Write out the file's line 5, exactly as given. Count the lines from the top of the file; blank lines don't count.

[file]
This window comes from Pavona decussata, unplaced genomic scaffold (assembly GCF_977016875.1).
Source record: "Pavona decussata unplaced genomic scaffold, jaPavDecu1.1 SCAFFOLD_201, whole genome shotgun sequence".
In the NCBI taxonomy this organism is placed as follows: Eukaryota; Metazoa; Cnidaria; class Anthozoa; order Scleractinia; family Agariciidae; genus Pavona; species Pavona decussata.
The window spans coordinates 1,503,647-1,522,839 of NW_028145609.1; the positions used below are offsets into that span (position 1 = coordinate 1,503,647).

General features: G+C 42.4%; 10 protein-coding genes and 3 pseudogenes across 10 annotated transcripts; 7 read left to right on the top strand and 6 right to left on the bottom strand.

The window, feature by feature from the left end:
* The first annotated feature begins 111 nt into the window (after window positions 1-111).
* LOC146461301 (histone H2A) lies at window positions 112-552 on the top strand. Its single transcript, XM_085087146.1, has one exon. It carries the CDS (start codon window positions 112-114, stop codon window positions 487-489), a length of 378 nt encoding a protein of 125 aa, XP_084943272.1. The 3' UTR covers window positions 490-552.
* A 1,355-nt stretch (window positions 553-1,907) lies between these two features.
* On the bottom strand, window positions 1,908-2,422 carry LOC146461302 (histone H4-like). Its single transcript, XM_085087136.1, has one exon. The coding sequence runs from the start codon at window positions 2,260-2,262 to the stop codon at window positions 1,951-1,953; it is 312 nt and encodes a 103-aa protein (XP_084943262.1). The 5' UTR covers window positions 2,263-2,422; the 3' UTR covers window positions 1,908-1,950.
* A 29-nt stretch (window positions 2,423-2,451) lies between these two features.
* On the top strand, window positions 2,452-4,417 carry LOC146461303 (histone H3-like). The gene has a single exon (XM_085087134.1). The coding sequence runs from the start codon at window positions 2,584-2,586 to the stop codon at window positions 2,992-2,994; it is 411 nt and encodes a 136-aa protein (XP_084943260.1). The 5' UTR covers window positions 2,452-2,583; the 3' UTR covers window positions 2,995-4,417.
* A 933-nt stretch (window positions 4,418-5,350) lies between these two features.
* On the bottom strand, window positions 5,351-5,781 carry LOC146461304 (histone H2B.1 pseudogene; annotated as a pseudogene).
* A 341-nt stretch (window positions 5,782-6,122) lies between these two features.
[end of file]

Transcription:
General features: G+C 42.4%; 10 protein-coding genes and 3 pseudogenes across 10 annotated transcripts; 7 read left to right on the top strand and 6 right to left on the bottom strand.